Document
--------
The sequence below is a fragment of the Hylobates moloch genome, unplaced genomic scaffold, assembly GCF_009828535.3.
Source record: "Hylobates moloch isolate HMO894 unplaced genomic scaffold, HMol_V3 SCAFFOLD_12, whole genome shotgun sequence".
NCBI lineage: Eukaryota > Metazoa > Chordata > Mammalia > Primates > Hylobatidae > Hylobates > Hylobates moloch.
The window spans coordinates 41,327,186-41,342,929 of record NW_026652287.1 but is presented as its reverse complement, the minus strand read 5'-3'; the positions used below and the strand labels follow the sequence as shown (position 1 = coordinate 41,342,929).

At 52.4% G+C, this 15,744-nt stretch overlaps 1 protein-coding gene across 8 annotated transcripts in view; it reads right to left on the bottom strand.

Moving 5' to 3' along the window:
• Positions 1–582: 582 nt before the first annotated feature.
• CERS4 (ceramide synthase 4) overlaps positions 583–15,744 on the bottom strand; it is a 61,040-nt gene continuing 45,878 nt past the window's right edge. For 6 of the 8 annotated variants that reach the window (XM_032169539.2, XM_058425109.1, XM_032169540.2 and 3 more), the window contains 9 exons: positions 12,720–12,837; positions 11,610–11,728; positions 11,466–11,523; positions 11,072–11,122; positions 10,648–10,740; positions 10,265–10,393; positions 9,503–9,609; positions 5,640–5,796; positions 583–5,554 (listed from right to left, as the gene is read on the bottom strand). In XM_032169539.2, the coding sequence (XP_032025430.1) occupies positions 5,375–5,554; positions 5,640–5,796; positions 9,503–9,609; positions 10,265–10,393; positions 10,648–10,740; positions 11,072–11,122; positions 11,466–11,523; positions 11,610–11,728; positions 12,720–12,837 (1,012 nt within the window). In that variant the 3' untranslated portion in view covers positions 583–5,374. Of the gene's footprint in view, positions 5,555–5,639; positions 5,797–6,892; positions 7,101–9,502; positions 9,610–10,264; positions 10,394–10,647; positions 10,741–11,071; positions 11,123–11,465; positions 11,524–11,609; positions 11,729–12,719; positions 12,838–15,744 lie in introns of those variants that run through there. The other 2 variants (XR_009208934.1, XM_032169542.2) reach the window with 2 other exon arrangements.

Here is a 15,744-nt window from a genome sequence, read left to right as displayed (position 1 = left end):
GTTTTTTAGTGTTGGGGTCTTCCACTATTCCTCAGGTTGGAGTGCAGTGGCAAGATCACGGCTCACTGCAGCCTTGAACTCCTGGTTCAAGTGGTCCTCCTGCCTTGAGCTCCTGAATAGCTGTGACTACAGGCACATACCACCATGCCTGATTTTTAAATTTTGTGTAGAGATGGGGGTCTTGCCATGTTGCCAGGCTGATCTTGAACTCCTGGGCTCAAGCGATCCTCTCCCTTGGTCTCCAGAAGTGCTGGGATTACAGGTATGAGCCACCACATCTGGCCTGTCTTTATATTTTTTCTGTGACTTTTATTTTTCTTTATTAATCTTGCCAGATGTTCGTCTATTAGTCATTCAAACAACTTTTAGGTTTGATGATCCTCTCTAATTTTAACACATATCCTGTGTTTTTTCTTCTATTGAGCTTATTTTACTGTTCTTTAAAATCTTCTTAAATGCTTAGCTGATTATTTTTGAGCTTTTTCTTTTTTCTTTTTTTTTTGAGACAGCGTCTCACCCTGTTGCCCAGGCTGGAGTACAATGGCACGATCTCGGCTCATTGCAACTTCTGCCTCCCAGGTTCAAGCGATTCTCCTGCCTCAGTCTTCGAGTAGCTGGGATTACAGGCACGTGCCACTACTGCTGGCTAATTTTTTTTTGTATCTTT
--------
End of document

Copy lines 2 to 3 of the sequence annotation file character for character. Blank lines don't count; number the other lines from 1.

Source record: "Hylobates moloch isolate HMO894 unplaced genomic scaffold, HMol_V3 SCAFFOLD_12, whole genome shotgun sequence".
NCBI lineage: Eukaryota > Metazoa > Chordata > Mammalia > Primates > Hylobatidae > Hylobates > Hylobates moloch.